A few weeks before the election, the Wesleyan Jewish Community, a proud Open Hillel, gathered in our sukkah to discuss the meaning of Jewish values. Students from Cardinals for Israel, J Street U, and Jewish Voice for Peace talked about the complexities that led us to develop our particular beliefs about politics and justice. Inside a literal open tent, we wrestled with the multiplicity of Jewish histories, legacies, and lessons for the present day. If there was one value that we could agree upon, it was the importance of supporting and promoting pluralism, open discussion, and debate.Then, the United States elected a president whose words and actions undermined these core values. Donald Trump ran on a platform of xenophobia and hatred. He threatened his critics and promised to restrict activists, journalists, and citizens from criticizing him.
Worse still, many Jewish communal institutions have failed to stand up for these core Jewish, democratic, and American values.
When Trump appointed Bannon, who has been denounced as anti-Semitic, the Jewish Federations of North America failed to speak out against this appointment. I thought of how I learned about tzedek through those same institutions. I wondered, if Judaism is about justice for all, how could my community fail to denounce a man for whom my friends – Jewish, Muslim, immigrant – were not worthy of respect?
However, I soon realized that this isn’t the only time leading Jewish institutions have failed to denounce politicians who attack our fundamental values. Indeed, some have chosen to actively partner with Trump and his allies. For instance, Hillel recently announced a $22 million partnership with major Trump ally (and far-right Israeli Minister) Naftali Bennett and his Mosaic United initiative. Through Mosaic United, he aims to combat “critical discourse” on Israel and promote “the Jewish foundations of the family unit” – a very particular and exclusionary vision of what Jewish families should look like and one that does not include me, a queer Jew.
Last week, Open Hillel’s rally and public art exhibit the day before the inauguration in D.C. showed me the creative core of resistance work and modeled what Jewish leadership could look like. Together, we called on Hillel International to end its partnership with Mosaic United and affirmed a commitment to pluralism and open discourse. And two days later, millions of women all over the country marched together for equality. The crowds were diverse and many of the signs – especially those that centered around women of color, queer, and trans women – reflected our shared value of a pluralistic resistance.As a community that supposedly cares about equality, diversity, civil rights, inclusion, and freedom of speech and expression, it is not acceptable to partner with Trump allies like Naftali Bennett and Mosaic United. Our Jewish communities must support all Jewish students –no matter their gender, sexual orientation, race, or political views, especially at a time when Jewish students feel vulnerable.
In the weeks after the election, I felt deeply torn about what it would mean to be a Jew in Trump’s America. I thought of the neo-Nazis targeting me on social media for being proudly and openly Jewish. And then I thought of the Jewish institutions which I so deeply treasured acting in ways so incongruent with my understanding of Jewish values. I felt unmoored from the communities that I thought I knew and trusted. How could I (or any other Jew committed to open discourse and democratic values) trust institutions that silenced important conversations in one breath and failed to speak out against a candidate representing a racist and anti-Semitic movement in the next? In the most difficult moments, I wanted to renounce my Judaism. I wanted to protect myself from white supremacists who resent my existence, but I also wanted to protect myself from disappointment when the institutions I loved failed to act on my values.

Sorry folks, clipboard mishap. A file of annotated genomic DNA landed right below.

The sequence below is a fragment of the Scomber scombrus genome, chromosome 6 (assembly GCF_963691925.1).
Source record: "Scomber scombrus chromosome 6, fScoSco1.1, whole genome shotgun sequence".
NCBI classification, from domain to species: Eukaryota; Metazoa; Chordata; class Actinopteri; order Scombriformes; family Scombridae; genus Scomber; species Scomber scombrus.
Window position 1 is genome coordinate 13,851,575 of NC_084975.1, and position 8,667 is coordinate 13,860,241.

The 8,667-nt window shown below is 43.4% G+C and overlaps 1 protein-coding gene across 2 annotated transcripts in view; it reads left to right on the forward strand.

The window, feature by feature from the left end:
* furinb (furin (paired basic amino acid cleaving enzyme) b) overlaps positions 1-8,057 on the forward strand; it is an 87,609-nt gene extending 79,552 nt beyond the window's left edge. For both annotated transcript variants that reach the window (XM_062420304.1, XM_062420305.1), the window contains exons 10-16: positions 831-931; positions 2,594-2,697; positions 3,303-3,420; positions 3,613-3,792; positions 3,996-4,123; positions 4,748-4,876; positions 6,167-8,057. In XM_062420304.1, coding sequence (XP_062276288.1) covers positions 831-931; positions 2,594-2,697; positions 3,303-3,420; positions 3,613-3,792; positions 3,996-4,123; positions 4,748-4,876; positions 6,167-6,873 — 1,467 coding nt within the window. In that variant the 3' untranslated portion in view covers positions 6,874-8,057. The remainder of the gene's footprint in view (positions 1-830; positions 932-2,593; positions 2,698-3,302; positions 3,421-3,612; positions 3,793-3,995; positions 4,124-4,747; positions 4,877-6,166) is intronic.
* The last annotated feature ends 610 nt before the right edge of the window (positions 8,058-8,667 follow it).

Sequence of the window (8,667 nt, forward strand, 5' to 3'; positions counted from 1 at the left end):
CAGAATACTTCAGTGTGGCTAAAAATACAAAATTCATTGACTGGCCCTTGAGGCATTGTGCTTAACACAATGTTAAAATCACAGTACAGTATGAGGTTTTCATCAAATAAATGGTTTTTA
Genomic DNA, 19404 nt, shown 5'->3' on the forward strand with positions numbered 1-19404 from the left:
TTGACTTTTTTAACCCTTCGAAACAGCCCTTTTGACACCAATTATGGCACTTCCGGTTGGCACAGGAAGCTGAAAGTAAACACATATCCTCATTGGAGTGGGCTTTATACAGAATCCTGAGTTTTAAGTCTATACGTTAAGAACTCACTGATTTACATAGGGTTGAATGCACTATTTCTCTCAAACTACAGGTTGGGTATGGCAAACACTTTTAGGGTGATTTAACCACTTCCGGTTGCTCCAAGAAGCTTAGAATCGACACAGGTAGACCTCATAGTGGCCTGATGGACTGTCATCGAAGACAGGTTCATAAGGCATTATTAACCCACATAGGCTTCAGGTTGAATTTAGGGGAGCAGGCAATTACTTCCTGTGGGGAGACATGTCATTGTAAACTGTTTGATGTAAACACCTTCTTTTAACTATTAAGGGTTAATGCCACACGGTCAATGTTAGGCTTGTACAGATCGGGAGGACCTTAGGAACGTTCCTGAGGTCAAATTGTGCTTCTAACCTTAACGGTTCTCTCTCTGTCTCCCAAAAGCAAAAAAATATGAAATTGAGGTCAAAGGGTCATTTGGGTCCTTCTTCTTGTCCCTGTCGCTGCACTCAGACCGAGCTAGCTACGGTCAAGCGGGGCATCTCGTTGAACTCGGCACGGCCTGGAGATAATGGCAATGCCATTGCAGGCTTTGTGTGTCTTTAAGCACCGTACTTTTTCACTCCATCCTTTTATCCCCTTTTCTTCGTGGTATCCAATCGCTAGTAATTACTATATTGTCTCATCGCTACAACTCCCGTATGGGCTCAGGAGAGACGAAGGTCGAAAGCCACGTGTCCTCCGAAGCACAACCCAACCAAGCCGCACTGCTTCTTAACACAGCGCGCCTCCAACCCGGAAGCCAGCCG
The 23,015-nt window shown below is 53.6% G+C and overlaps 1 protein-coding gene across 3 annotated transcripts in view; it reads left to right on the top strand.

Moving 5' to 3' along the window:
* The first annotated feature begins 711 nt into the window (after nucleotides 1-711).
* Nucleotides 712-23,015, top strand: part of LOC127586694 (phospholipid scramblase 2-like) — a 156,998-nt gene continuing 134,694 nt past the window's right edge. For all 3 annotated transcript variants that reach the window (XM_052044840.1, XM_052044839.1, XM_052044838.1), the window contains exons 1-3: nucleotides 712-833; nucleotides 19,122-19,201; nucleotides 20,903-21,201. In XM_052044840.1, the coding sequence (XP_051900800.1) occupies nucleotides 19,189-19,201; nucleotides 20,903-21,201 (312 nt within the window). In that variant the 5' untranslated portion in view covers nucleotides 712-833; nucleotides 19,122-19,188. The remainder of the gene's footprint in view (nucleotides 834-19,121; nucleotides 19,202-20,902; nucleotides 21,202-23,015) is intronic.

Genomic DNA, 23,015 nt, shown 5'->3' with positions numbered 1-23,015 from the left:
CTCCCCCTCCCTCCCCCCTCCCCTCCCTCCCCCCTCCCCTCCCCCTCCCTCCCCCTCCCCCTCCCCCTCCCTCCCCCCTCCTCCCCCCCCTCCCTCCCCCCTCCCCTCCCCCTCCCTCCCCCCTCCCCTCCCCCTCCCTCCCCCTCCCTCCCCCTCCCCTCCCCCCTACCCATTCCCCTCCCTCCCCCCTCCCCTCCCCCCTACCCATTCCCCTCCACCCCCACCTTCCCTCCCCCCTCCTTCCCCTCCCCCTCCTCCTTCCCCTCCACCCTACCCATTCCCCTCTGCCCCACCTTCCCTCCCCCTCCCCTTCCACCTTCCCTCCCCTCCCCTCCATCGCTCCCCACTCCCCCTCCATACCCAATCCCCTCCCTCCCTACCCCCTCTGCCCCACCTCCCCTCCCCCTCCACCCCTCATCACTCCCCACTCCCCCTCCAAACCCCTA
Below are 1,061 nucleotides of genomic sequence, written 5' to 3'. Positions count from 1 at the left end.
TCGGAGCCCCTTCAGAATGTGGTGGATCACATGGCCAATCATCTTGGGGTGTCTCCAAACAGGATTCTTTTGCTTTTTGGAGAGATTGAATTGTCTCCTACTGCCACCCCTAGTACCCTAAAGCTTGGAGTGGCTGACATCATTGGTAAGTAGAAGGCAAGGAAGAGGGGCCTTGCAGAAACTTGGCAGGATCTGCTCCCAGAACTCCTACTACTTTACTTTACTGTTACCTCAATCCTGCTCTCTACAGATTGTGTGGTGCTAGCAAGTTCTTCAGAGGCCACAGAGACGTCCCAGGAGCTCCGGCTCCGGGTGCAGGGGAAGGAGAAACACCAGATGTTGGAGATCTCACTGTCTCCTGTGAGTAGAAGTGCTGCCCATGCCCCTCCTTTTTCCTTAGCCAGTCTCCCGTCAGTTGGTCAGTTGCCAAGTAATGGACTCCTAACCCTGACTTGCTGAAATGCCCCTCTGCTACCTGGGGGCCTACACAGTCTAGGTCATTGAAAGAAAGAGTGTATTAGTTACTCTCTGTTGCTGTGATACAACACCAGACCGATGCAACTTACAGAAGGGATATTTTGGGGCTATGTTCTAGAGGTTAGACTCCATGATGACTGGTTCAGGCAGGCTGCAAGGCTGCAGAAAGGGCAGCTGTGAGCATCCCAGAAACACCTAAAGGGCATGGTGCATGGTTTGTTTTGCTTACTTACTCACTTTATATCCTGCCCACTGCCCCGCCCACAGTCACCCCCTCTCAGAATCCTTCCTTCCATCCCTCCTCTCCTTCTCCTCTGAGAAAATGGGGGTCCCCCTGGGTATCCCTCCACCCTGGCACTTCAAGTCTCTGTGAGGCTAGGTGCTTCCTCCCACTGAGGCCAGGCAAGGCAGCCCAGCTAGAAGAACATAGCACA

But while I have been disappointed in Hillel International and other major Jewish institutions, I have been consistently inspired by the Jewish communities around me. Engaging with my friends and family at home reminds me why this work needs to be done. At Wesleyan, we create Jewish communal spaces where we can grapple with our existing world views. We try to inspire collective Jewish resistance against policies counter to our values, and – unlike Trump and Bennett – we demonstrate that plurality is a source of strength and inspiration, not fear. As an open community, we use our creativity and hope to build a Jewish community rooted in radical compassion. Under an administration that frames diversity as dangerous, fighting for campus pluralism – and institutional support for campus pluralism – is more important than ever.
We want to inaugurate a new and better future for our communities – a future in which our institutions foster pluralism and inclusivity, embrace free speech and difficult conversations, and create space for solidarity, hope, resistance, and the pursuit of justice.
In the days and weeks after the inauguration, I ask my Jewish communal institutions, will you pursue this future with us?
Anna Fox is a sophomore in the College of Social Studies at Wesleyan University and campus outreach co-coordinator for Open Hillel.